Pittsburgh’s Just Ducky Tour fleet deemed safe by owner
Amphibious vehicles in the Pittsburgh-based Just Ducky Tours fleet use the same canopies safety leaders cited as a deadly impediment for riders escaping a sinking vessel, though Just Ducky owners Friday reiterated that their vessels are safe.
“In more than two decades of operation, Just Ducky Tours — a locally owned and operated business — has safely toured nearly 2 million passengers around the streets and rivers of Pittsburgh,” co-owner Christopher D’Addario said in a statement.
He said the company has “led the development of policies and procedures that are known as best practices in our industry.”
The statement comes a day after 17 people died when a Missouri duck boat caught in choppy waters and high winds sank in Table Rock Lake near Branson.
The canopies of the land- and
water-enabled vessels were cited in a 2002 National Transportation Safety Board report that followed the 1999 sinking of Miss Majestic,
an Arkansas duck boat that sank in Lake Hamilton,
Investigators who recovered the Miss Majestic found seven dead passengers still inside — four of them pinned against
the underside of the canopy roof, according to the NTSB report.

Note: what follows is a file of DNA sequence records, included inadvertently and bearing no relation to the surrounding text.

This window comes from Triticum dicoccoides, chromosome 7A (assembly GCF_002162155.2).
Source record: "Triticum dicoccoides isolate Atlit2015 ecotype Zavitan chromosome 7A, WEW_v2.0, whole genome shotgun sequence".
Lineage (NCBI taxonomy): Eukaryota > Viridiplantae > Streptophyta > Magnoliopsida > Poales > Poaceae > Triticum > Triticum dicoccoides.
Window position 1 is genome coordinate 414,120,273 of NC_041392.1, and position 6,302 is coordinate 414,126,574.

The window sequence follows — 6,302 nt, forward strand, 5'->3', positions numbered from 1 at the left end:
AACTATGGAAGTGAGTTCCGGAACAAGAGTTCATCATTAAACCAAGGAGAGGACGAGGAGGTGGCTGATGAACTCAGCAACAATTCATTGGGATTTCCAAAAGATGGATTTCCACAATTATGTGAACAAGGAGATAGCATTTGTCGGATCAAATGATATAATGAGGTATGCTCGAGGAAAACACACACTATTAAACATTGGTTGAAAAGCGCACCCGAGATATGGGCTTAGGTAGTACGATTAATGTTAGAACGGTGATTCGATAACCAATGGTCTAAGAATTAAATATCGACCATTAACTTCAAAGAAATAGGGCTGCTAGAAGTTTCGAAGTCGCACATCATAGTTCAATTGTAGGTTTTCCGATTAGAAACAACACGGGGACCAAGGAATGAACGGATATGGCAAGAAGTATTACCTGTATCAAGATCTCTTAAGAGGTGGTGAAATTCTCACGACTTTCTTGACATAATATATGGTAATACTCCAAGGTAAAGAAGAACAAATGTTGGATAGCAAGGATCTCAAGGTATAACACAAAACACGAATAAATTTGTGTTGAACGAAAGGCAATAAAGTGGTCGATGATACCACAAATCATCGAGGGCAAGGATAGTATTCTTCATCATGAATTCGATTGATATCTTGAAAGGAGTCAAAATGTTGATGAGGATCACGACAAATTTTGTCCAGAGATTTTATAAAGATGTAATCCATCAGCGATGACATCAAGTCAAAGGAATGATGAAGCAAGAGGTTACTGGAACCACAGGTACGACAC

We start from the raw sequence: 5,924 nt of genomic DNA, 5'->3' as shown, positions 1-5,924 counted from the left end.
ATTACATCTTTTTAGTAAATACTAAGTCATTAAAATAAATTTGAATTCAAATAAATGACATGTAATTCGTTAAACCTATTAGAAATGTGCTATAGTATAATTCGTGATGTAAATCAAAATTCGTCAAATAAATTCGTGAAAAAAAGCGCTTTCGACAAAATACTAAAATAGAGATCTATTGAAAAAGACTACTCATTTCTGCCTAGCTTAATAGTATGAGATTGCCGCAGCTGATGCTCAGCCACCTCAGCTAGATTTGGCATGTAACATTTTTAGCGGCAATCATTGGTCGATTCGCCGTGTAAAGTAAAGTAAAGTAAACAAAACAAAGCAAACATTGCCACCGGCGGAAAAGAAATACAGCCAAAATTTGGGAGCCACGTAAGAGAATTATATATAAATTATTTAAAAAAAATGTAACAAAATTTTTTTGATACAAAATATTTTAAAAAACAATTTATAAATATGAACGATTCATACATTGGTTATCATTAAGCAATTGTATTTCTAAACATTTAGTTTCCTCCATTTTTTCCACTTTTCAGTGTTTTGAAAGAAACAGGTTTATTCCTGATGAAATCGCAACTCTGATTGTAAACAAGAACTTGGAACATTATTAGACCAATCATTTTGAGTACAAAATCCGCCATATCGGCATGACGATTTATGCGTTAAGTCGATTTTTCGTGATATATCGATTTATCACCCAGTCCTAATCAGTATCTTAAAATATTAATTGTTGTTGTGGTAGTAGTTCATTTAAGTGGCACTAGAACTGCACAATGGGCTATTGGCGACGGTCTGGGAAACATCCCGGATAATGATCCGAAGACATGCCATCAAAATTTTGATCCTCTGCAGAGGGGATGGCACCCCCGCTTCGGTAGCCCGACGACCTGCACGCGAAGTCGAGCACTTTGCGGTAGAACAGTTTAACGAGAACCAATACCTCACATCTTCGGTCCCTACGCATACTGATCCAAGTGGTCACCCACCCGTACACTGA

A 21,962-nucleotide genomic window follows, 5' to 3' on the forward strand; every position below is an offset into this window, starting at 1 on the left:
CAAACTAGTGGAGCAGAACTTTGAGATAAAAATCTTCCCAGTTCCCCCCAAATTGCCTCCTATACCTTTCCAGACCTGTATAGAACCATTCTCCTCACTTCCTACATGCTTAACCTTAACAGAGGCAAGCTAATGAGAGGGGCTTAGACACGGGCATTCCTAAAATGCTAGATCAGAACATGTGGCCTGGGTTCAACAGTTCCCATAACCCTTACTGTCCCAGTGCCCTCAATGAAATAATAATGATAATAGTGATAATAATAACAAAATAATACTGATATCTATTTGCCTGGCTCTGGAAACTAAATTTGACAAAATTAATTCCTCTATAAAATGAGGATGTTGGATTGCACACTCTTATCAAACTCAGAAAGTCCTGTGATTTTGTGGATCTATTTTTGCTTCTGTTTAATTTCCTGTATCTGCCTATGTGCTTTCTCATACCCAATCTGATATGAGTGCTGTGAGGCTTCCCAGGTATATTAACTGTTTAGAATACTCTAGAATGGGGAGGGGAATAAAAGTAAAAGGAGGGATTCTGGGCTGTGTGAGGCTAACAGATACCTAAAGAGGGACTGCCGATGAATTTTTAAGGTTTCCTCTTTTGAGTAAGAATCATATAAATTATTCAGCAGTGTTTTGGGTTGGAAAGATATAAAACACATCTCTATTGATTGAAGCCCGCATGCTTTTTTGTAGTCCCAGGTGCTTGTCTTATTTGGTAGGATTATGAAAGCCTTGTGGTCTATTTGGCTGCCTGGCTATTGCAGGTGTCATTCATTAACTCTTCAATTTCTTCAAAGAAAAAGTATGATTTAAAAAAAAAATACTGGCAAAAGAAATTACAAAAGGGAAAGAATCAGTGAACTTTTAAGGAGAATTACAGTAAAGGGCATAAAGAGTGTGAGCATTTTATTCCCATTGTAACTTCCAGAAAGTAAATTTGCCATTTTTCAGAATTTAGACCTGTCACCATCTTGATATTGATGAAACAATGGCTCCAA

In that incident, survivors told investigators that the canopy was an impediment.
The report said the “metal framework on both sides of the passengers and the continuous canopy over their heads essentially caged them, making escape in the limited available time extremely difficult.”
Pittsburgh’s Just Ducky Tours use amphibious vehicles with canopies. The NTSB reached out to the Pittsburgh company and others as it wrote its 2002 report. Just Ducky Tours is one of several that responded to the board’s inquiry but did not indicate how it planned to keep vessels from sinking if they were to take on water.
D’Addario noted in his statement Friday that each Just Ducky vessel is driven by a Coast Guard-certified captain, and two “properly trained professionals” are aboard during each tour.
Safety advocates have sought improvements after more than 40 people have been killed in duck boat accidents since 1999, according to the Kansas City Star.
“Duck boats are death traps,” Andrew Duffy, an attorney whose law firm Philadelphia law firm handled litigation related to two fatal duck boat accidents there, told the newspaper. “They’re not fit for water or land because they are half car and half boat.”
Megan Guza is a Tribune-Review staff writer. You can contact Megan at 412-380-8519, firstname.lastname@example.org or via Twitter @meganguzaTrib.